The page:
Quick on the heels of NASA’s showcasing of the first images taken by a reborn Hubble Space Telescope come a pair of papers posted to astro-ph showing a glimpse of Hubble’s potential new power. These papers, by a collaboration of US, Swiss and Dutch astronomers, report the detection of galaxies using Hubble’s new optical/infrared camera WFC3 out to staggeringly high redshifts of 8-9. If confirmed, this shows that Hubble can now detect radiation from galaxies when the Universe was just a few hundred million years old. The first anything at those distances was spotted just a few months ago, when satellite SWIFT caught a gamma-ray burst that was confirmed to have erupted at redshift of 8.2.
Following months of commissioning and calibrating Hubble‘s new instruments installed during the servicing mission earlier this year, NASA today released the first set of images from the revamped observatory. Each of the images show one of the gourmet pieces of the visible Universe, like the group of interacting galaxies known as Stephan’s Quintet, above. The image is a composite made up of many from different filters all taken with the new wide-field camera, WFC3. Brilliant!
For the full set of images released today, hop over here.
Welcome back Atlantis
After a fascinating 13-day mission to the Hubble Space Telescope, Space Shuttle Atlantis and its crew touched down safely at Edwards Air Force Base on Sunday 24 May. Welcome home Atlantis! The mission to repair and upgrade Hubble was closely followed by space and astronomy enthusiasts around the world (yup that includes me), thanks to the great coverage on NASA TV.
A welcoming ceremony is taking place today at 4 pm Central Time, watch it live here.
I’m delighted the astronauts got the job done and Hubble is ready for its final stint. Unfortunately I had to miss the landing as I was on a little jaunt around Britain to attend some meetings and catch up with friends and family.
Great also to have Mike Massimino back on live twitter, telling us all about the weirdness of being back on Earth.
Good luck Frank!
Three astronauts will take off from the Baikonur cosmodrome tomorrow for the International Space Station. Representing the European Space Agency is Belgian Frank De Winne, who will also become the first European commander of the ISS during his 6-month stay. Good luck Frank!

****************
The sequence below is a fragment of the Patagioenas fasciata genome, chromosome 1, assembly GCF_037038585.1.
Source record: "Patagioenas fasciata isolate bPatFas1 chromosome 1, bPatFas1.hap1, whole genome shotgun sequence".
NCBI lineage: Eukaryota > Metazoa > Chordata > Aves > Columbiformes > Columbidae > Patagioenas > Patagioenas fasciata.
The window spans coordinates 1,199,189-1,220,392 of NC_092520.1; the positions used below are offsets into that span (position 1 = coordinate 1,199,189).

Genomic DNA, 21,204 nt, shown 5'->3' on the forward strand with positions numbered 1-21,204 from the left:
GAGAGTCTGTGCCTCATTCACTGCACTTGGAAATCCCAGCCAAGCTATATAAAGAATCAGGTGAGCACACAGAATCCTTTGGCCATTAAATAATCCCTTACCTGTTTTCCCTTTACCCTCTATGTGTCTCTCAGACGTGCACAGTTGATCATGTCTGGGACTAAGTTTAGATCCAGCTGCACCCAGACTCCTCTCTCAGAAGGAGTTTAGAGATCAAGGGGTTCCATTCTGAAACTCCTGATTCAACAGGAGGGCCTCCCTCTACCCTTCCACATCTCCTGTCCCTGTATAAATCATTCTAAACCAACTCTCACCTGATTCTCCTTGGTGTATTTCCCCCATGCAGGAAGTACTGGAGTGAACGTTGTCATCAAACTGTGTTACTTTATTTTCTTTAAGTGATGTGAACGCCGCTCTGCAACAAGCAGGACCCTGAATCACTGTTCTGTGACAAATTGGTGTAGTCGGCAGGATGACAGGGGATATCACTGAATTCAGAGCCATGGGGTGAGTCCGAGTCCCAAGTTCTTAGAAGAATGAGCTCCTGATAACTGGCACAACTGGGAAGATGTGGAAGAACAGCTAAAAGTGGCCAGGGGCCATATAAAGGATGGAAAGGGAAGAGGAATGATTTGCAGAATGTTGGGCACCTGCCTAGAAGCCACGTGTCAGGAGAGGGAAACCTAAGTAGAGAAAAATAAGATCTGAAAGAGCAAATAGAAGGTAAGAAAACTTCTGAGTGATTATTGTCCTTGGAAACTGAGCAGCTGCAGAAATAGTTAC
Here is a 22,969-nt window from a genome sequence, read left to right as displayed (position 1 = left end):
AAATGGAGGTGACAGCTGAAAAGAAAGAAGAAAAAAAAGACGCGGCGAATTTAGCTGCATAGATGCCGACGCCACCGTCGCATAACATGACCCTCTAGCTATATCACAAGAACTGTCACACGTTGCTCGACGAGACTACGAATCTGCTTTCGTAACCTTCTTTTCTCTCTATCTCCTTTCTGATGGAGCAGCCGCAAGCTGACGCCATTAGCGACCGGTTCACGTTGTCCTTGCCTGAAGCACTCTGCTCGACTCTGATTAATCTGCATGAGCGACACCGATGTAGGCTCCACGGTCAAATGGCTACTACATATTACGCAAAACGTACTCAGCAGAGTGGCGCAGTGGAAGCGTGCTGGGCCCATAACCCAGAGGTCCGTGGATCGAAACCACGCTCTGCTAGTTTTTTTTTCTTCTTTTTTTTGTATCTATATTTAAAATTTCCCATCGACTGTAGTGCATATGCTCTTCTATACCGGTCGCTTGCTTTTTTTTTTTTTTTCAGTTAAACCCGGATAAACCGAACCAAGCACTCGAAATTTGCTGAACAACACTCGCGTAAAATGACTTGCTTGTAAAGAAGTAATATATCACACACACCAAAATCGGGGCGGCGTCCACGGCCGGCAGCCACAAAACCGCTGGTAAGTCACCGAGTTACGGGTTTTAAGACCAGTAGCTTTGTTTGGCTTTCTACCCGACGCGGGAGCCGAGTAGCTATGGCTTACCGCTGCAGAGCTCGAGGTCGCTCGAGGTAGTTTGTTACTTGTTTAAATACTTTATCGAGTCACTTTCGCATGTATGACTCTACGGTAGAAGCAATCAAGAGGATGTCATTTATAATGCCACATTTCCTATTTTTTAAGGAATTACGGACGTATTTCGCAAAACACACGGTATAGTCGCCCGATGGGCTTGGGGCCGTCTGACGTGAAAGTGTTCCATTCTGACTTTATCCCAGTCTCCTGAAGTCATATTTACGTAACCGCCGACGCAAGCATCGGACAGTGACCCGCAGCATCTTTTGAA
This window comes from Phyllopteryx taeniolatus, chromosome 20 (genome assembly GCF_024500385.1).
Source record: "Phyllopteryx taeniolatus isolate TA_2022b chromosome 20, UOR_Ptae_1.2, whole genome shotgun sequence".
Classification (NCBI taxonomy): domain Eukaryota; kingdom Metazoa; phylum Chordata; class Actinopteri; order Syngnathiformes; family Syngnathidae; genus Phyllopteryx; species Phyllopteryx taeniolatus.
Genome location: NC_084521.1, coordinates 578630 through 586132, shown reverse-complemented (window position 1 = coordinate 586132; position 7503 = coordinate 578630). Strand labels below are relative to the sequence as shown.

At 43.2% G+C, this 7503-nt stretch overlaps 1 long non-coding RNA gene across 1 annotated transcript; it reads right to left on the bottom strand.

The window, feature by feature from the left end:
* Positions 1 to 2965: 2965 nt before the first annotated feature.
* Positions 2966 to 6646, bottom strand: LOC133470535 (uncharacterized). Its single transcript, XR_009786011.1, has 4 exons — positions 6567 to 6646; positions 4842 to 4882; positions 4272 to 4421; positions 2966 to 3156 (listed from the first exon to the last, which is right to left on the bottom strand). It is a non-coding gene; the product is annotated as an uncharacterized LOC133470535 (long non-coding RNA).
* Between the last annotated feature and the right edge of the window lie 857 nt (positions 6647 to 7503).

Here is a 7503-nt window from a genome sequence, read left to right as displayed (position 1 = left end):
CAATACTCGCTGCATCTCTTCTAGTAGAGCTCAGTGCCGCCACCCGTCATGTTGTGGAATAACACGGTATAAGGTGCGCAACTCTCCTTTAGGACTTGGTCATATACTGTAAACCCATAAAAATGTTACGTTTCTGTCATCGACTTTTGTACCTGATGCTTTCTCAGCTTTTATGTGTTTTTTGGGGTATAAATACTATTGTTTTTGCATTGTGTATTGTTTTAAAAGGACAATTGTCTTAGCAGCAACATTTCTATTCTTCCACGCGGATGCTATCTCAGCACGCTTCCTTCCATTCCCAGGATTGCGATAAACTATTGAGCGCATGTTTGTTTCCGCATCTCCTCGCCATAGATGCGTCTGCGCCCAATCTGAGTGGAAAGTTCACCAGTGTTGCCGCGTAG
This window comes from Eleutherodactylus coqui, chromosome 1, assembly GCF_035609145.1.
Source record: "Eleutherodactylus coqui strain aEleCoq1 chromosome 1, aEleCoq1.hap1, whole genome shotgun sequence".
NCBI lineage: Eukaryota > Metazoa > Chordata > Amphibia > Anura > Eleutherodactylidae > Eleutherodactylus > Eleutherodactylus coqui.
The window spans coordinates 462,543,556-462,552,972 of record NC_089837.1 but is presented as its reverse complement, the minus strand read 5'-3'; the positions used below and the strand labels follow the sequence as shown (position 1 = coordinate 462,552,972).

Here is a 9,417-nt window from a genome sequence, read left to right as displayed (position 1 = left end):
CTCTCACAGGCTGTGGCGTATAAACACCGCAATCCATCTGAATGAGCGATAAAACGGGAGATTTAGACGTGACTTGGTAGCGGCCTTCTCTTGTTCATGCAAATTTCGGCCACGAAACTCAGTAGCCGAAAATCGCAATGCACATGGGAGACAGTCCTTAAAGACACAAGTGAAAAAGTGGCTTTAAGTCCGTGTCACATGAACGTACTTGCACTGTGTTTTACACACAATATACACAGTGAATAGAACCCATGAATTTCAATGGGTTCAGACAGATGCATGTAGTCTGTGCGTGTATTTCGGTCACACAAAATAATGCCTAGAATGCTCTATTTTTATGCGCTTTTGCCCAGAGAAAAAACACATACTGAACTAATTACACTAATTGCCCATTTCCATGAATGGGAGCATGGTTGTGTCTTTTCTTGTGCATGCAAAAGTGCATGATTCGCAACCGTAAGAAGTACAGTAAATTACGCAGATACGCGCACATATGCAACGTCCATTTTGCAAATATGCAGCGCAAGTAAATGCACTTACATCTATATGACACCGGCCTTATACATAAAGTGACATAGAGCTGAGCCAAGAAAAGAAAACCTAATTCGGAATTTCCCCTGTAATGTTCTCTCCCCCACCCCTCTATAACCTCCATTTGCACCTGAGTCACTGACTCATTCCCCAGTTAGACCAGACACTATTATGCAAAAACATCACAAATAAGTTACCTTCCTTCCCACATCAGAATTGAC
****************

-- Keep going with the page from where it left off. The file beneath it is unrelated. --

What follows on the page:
Image: G. Blevins/LA Daily News
The Hubble Space Telescope has been receiving some astronaut love this week as part of its 4th servicing mission, NASA’s final upgrade for the 19-year old observatory. The Atlantis crew have already carried out some crucial repairs in two lengthy space walks on Thursday and Friday: the famed WFPC2 camera was decommissioned and replaced by the shiny new wide field camera, WFC3, and new batteries and gyros have been installed to power up the telescope for a further 5 years of operations.
Following the demise of Columbia in 2003 the future of the servicing mission was thrown into serious doubt. Many considered the cost and risk of sending astronauts to Hubble too high in view of the safety concerns surrounding the Shuttle, and suggested NASA design a robotic servicing mission to Hubble. But the astronauts have well proven their worth this week, with several problems cropping up during the space walk that perhaps a robot would not have been able to deal with so easily. Julianne discusses the same point on Cosmic Variance.
The spacewalks can be followed live on the internet and, while the spacewalks last many hours, the coverage makes for fascinating viewing (at NASA TV). Spaceflight Now has excellent coverage on the whole mission, follow them on twitter to stay up to date.
A full schedule of the mission is here. The NY Times have a really cool interactive feature on Hubble and the repairs. Some amazing pictures have appared online, like today’s APOD (also on Bad Astronomy, here).
In keeping with this week’s Launchtastic theme, today’s APOD is a beatiful picture of Space Shuttle Atlantis on the launch pad at Cape Canaveral. Atlantis is currently under way to rendez-vous with the Hubble Space Telescope to carry out essential repairs to ready the telescope for 5 more years of science operation.
Click to enlarge.